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J Contin Educ Health Prof. 2007 Fall;27 Suppl 1:S26-32.

Disparities in depression care in managed care settings.

Author information

1
Delaware Physicians Care, Inc., 252 Chapman Road, Suite 250, Newark, DE 19702, USA. chandra.kee@delawarephysicianscare.com

Erratum in

  • J Contin Educ Health Prof. 2008 Summer;28(3):195-6.

Abstract

The implementation of managed health care two decades ago produced sweeping changes in the delivery of health care. A large number of patients who have depression are cared for in managed care settings. Despite the fact that managed health care programs have offered the advantage of affordable and effective treatment of depression to many patients, racial and ethnic minorities remain underdiagnosed and undertreated. Diagnosis of depression, prescribing of antidepressant therapy, and referral for psychotherapy occur significantly less often in minority patients compared with whites. In the managed care setting, a number of issues at the physician level may negatively affect the quality of depression care, including attitudes toward psychiatry and mental health services, unfamiliarity with best practice guidelines for depression, and lack of cultural competency. On the other hand, a number of innovative approaches (eg, collaborative care) have demonstrated effectiveness in managed care settings. In some cases, physician education can be integrated with these approaches to assist health care providers in managed care organizations to provide the best possible depression care. This article focuses on issues relevant to depression care of minorities in the managed care sector, cites strategies for improving quality of depression care, and discusses implications for CME.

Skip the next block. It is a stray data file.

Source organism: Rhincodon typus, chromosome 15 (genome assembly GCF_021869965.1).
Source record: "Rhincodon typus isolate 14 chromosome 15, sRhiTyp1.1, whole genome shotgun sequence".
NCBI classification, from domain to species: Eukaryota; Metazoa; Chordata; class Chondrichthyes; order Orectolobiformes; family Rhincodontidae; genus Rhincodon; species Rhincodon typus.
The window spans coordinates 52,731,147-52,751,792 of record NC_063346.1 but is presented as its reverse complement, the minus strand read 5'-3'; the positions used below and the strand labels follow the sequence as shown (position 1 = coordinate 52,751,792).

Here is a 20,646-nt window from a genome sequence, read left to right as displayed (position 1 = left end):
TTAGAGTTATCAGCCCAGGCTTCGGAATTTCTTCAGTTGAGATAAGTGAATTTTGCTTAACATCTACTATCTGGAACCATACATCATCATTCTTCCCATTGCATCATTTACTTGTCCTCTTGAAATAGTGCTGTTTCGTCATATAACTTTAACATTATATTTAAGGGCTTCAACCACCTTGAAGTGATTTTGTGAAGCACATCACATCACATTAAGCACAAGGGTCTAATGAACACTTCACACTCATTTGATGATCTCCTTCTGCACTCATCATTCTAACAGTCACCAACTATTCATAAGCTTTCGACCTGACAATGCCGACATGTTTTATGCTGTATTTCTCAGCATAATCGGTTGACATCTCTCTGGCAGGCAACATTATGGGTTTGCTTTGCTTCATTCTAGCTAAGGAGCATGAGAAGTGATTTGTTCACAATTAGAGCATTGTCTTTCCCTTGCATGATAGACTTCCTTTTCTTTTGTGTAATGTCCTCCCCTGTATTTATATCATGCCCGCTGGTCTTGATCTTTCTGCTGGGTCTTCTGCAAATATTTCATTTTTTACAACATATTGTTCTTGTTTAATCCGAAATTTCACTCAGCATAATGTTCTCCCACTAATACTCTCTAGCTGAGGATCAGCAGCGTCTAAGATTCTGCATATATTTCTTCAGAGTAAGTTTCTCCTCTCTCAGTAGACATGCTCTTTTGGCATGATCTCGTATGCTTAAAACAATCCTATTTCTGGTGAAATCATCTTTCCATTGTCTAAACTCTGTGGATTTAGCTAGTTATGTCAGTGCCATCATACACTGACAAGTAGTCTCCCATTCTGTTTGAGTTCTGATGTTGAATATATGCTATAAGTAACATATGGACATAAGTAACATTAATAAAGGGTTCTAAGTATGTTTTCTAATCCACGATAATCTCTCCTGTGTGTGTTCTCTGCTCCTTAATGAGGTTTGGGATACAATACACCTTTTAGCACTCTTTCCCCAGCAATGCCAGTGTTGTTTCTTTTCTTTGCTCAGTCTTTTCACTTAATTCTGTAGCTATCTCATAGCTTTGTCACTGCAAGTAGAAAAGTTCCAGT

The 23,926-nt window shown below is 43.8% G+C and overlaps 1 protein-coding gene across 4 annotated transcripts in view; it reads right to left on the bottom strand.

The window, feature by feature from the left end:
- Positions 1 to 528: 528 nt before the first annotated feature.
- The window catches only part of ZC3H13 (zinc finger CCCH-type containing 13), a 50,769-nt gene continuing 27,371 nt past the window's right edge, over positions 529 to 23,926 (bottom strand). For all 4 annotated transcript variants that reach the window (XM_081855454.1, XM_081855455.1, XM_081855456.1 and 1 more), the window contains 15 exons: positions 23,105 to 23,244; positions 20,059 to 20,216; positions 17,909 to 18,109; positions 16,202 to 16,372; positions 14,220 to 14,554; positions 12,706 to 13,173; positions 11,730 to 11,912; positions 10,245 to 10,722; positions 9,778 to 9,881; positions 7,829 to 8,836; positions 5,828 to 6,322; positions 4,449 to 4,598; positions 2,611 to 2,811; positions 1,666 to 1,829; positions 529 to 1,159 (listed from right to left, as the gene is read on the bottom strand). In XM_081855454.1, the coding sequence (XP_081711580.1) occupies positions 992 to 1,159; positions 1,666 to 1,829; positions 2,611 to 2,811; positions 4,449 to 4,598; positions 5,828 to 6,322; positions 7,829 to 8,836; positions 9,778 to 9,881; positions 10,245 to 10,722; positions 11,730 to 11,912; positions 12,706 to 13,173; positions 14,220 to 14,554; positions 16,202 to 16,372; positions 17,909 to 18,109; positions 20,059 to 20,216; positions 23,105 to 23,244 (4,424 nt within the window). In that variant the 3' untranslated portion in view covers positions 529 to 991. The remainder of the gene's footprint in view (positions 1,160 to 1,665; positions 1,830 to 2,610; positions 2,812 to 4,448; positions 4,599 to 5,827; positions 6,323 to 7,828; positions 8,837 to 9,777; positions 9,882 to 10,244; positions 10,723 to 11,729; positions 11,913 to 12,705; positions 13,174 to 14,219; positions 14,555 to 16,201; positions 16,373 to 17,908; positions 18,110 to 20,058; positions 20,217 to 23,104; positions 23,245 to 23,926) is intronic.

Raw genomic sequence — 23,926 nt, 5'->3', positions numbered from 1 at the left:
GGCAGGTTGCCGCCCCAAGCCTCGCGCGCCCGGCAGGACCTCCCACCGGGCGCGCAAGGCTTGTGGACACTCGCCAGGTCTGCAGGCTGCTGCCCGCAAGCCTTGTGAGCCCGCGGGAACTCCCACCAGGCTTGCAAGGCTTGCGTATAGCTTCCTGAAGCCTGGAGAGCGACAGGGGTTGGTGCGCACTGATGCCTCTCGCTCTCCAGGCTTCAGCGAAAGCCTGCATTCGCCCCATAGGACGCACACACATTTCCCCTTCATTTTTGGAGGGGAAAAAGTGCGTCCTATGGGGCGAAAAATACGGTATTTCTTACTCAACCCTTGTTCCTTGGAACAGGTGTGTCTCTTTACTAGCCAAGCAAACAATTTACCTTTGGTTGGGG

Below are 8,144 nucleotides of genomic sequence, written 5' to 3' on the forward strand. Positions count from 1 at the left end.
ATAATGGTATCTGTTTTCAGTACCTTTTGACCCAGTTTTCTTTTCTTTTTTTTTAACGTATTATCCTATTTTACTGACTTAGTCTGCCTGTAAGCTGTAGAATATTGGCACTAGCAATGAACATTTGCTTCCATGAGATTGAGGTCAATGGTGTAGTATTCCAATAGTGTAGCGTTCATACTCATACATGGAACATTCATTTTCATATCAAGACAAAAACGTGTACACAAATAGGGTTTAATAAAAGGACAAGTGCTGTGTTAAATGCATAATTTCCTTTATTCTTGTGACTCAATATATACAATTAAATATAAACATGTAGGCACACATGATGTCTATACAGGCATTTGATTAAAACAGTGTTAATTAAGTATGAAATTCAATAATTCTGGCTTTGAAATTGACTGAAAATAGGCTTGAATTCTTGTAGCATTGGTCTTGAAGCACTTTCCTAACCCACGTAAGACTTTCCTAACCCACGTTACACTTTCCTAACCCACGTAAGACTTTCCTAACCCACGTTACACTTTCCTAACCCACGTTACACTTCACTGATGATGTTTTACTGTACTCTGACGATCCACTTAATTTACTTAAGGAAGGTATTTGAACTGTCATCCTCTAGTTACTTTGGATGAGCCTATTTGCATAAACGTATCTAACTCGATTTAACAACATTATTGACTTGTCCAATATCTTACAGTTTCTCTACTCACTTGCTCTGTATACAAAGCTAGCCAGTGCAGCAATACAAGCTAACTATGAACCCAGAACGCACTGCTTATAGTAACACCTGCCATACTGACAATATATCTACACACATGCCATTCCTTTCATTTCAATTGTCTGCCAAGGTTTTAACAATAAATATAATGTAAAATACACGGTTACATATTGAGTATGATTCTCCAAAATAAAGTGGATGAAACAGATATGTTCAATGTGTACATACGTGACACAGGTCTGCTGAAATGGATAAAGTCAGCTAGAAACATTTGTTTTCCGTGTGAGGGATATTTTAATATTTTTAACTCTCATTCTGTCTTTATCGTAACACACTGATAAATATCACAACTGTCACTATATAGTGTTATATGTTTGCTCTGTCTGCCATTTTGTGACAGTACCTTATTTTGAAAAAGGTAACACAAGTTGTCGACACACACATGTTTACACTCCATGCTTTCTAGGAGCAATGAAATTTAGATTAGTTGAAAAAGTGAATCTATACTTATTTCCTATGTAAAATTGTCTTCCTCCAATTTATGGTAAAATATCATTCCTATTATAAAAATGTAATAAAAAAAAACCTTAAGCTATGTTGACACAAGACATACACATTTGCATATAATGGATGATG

PMID:
18085582
DOI:
10.1002/chp.132
[Indexed for MEDLINE]

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